we’re a public company, I must be accountable to our
shareholders, which is something I didn’t have to worry
as much about at Schwab because I was running the IT
When people have put money into your company and
they’re depending on you to lead a team to turn the
company around and deliver on their investments, there’s
a huge sense of responsibility that goes along with that. And I
definitely feel that every single hour of every single day.
It’s not really something I’d say I focused on as
heavily as a CIO.
Of course there also are lots of similarities. The idea of
having to take a step back, look at where you are today and
take a real strategic assessment of what are the strengths,
what are the weaknesses, what are the changes that need to be
made—that’s all the same. Really, both situations
are a lot about leading change and a lot about making the right
strategic decisions, having the right people in the right jobs
and building the right culture.
I always strive to do my job while staying true to two
personal valuesmade—managerial courage and generosity of
What has been your biggest challenge so
Lepore: One of the things that’s
always challenging when you come into a company to turn things
around is to respect the past and the team that got you where
you are, but at the same time be very objective about
what’s working and what’s not, what’s good
about the strategy and what has to change. It’s a
balancing act, because you want to be respectful and supportive
of the people who built the company to the point where you
joined it. They put their heart and soul into it. They made the
best decisions they knew how to make.
Another big challenge is always keeping the customer in mind
as we make changes to the way we do things. I’m on our
site every day trying to gauge what the customer experience is
like. It’s constantly a challenge for IT organizations to
remember that the customer is really the center of things and,
as we act, to ask ourselves what our efforts are going to be
like from a customer experience. That was the case at Schwab,
and because of the situation we’re in, focusing on
customers is even more the case now.
How does your experience as a CIO influence how you
communicate your expectations to Luke Friang,
drugstore.com’s vice president and CIO?
Lepore: There are positives and negatives
about me coming into the CEO position with experience as a CIO.
The positive is that I truly understand how hard his job is. I
truly understand the challenges he’s dealing with because
I’ve lived them. The flip side is that in some ways that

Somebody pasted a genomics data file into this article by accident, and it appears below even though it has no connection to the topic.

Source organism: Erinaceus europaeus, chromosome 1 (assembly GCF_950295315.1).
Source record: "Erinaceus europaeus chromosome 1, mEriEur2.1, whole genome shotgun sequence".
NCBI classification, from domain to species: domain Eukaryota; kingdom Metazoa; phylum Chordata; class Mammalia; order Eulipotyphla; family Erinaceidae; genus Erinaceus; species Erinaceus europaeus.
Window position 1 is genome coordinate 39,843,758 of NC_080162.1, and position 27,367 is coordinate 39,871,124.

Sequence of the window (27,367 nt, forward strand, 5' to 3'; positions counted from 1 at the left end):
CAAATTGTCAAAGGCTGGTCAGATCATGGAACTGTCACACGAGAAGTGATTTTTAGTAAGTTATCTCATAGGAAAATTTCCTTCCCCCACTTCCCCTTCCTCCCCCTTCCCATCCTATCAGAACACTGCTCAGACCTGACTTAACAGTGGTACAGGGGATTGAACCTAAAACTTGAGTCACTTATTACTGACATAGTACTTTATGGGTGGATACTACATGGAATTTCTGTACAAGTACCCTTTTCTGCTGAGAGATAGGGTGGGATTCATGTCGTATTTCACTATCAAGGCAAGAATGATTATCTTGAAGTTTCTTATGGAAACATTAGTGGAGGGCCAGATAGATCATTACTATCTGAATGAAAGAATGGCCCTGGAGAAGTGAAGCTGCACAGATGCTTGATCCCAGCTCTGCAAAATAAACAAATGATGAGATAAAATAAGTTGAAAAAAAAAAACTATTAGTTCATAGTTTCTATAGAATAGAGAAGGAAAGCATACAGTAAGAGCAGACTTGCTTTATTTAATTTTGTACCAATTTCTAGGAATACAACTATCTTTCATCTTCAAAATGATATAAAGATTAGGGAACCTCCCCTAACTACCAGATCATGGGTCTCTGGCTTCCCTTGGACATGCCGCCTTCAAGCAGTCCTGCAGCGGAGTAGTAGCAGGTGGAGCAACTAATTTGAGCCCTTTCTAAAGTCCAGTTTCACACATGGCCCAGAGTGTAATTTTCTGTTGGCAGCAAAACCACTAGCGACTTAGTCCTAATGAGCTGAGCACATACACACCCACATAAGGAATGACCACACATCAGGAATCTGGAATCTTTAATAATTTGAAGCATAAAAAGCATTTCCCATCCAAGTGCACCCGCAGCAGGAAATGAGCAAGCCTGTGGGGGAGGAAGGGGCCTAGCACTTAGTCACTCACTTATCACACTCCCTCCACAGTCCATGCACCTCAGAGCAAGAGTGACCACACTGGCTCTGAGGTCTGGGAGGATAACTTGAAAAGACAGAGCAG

makes me even more demanding because I know what the issues
are. I’m going to ask an awful lot of detailed questions
just because I’ve got experience.
When I was CIO at Schwab, one of the things that I know my
CEO appreciated is that I never emotionally blackmailed him. I
never said, “Oh, well, I can cut costs but, you know, in
exchange we’ll have to lose X, Y and Z.” And the
good news is that my CIO never does that, either.
Luke understands that everything is a business decision. He
gets that the business case can be about enabling future
change, lowering cost structure, keeping our technology
innovative or just about anything, as long as it’s
expressed in terms of business value. He sees that he
can’t just walk in and say, “Well, you have to
trust me.” That makes the decision-making process for IT
So what do you look at when you evaluate purchasing
Lepore: We’ve recently implemented
drop shipping [so that inventory is maintained by the
company’s wholesalers]. We put in a new internal search
tool [for customers to search the site]. We also implemented a
new prestige beauty site, Beauty.com, which is a key part of
our strategy to refocus on profitability by selling products
with the highest margins. Down the road, we’re looking at
a major investment in terms of rewriting a piece of our
platformmade—if the technologists decide it is more cost
effective to move from proprietary software to an off-the-shelf
package. As we evaluate all of these projects, we’re
looking at how they are going to support things like revenue
growth, cost reduction, retention of employees and speed to
We’re also looking at all kinds of [new] technology.
But the argument that people don’t like working on old
technology doesn’t fly. For us, it’s got to be,
“Here’s the investment. Here’s why it makes
sense. Here’s the payback. And here are the specific
benefits.” At the end of the day, everything we do must
be tied to the customer.
Matt Villano is a freelance writer
based in Healdsburg, Calif.